After experiencing joint pain and high fever for five days, Sow May Yan sought treatment at Tan Tock Seng Hospital on April 7 this year, where she was confirmed to have contracted a severe form of dengue — a viral infection transmitted through mosquitos.
However, her condition took a turn for the worse and the infection brought on serious complications such as acute respiratory distress syndrome, acute kidney injury and acute myocarditis, among other things, Shin Min Daily News reported.
An infectious diseases expert interviewed by the paper added that only about five per cent of patients would develop severe dengue.
According to the World Health Organisation (WHO), complications of severe dengue can include bleeding, organ impairment and plasma leakage. If treatment is delayed, death can result.
In Sow’s case, the 30-year-old ended up spending 22 days in the intensive care unit (ICU), and drifted in and out of a coma for close to three weeks, reported the Chinese evening daily.
Sow, who works as an administrative staff, had arrived in Singapore from Kuala Lumpur five years ago.
Her mother, a 52-year-old housewife, told the paper that besides having contracted COVID-19 last November, her daughter had no known health issues.
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She described how her daughter’s platelet count had dropped dangerously low at one point and “her mouth was full of blood, and her ears and nostrils also kept bleeding.”
She added that Sow was in a comatose state for close to three weeks due to the drugs administered and was unable to consume any food for a month.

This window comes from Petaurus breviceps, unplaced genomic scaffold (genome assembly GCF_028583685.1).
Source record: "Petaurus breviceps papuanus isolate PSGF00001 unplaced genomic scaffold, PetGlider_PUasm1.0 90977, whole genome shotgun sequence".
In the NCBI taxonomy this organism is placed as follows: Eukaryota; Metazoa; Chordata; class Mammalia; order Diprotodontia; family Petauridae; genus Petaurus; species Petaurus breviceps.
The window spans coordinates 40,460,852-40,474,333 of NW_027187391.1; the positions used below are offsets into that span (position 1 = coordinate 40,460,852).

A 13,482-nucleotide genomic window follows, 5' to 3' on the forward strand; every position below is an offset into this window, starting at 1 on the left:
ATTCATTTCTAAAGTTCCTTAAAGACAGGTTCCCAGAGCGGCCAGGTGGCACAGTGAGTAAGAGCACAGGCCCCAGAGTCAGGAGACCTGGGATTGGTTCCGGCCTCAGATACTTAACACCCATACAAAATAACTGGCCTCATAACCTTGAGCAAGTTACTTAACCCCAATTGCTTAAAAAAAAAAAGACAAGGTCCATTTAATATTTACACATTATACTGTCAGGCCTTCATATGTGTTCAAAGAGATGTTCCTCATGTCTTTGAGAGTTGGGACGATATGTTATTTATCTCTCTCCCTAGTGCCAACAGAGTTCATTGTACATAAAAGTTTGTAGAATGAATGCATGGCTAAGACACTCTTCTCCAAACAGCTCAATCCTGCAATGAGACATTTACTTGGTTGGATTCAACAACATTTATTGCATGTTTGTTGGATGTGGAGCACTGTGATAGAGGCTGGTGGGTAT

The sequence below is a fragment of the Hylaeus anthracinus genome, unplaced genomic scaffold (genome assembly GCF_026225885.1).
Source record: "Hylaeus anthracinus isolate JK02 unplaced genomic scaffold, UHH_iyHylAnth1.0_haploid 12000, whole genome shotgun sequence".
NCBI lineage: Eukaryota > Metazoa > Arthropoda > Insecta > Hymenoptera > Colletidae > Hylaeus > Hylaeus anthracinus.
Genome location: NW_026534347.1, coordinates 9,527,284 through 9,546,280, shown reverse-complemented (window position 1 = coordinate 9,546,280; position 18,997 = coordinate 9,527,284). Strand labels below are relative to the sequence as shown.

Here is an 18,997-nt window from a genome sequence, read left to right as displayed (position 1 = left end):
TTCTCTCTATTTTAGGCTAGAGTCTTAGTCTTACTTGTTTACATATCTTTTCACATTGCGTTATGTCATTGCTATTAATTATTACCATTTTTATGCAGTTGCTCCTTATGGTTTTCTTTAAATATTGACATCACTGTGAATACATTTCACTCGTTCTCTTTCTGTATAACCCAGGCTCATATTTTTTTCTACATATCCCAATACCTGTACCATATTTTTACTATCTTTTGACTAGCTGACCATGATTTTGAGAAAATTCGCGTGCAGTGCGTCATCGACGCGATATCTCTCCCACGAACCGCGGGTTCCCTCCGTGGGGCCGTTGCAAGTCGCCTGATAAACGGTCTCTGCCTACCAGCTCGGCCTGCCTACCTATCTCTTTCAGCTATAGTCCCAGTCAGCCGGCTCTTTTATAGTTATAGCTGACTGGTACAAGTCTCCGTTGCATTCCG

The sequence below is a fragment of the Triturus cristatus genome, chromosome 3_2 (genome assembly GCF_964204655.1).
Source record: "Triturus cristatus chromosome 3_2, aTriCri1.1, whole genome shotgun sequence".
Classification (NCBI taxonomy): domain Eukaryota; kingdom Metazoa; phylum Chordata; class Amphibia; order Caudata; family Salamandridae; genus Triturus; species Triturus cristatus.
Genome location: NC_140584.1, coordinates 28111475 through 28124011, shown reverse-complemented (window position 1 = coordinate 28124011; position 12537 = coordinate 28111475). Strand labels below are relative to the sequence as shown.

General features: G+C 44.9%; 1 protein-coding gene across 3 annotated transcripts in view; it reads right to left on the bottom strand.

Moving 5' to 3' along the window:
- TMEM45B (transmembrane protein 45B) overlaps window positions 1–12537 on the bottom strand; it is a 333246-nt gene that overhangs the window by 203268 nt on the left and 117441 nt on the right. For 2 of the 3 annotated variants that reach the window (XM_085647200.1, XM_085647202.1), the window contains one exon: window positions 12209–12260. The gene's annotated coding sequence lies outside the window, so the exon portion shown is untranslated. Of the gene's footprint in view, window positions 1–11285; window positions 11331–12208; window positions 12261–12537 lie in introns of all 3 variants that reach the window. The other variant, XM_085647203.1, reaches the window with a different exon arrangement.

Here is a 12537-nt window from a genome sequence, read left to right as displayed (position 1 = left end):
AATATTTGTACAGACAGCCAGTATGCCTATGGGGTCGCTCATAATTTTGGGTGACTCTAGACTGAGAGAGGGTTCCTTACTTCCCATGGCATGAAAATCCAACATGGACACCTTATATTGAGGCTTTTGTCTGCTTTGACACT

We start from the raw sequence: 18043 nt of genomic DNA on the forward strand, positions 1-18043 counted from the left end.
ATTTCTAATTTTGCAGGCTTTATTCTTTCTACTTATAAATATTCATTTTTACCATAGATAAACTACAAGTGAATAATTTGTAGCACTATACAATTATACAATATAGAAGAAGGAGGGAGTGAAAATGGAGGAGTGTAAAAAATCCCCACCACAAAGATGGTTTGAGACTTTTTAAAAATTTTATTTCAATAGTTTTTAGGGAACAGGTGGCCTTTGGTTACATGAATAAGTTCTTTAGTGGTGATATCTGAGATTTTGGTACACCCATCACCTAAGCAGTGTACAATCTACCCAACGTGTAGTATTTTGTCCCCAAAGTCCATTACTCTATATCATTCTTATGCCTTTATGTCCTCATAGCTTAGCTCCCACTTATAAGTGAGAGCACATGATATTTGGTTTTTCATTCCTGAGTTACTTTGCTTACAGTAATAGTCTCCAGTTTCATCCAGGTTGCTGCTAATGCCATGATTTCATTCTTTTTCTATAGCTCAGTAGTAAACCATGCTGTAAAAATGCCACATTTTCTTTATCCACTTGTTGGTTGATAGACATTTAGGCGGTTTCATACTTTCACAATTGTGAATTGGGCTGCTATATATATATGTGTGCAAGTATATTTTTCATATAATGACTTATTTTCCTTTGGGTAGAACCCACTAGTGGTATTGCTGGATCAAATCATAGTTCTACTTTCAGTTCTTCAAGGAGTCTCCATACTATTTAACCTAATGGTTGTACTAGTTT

The close call has left the family reeling — not just from the severity of Sow’s sudden illness but also from the hefty medical fees involved.
Although Sow is currently on the road to recovery and has since been transferred to a rehabilitation facility, her medical bills continue to mount.
Sow’s parents are retired while Sow earns about $2,000 a month, Shin Min Daily News reported.
According to a Give.Asia page set up by a friend of the family, her medical expenses have crossed $126,000 as of May 17.
The page also stated that Sow’s medical coverage of $15,000 as a foreign worker is insufficient to cover her bill.
A hospital memo endorsing the crowd-funding appeal indicated that Sow, a work permit holder, suffered from severe secondary dengue, which suggests that she could have had contracted dengue before.
Her recovery was also hampered by other infections during her stay in hospital.
In a note to donors, Sow’s dad shared that the “long-term ICU medical treatment” has “greatly impacted” their family’s finances.
Stating that they are “not rich in the first place”, Sow’s father appealed to donors for help.
In a note posted in Chinese, he wrote: “I hope everyone can help me and help my daughter. She’s still young and has a long road ahead of her, but I’m helpless in this situation. I will definitely do my best to pay back to society and I am grateful for all of your kindness.”
This article was first published on AsiaOne and republished on theAsianparent with permission.
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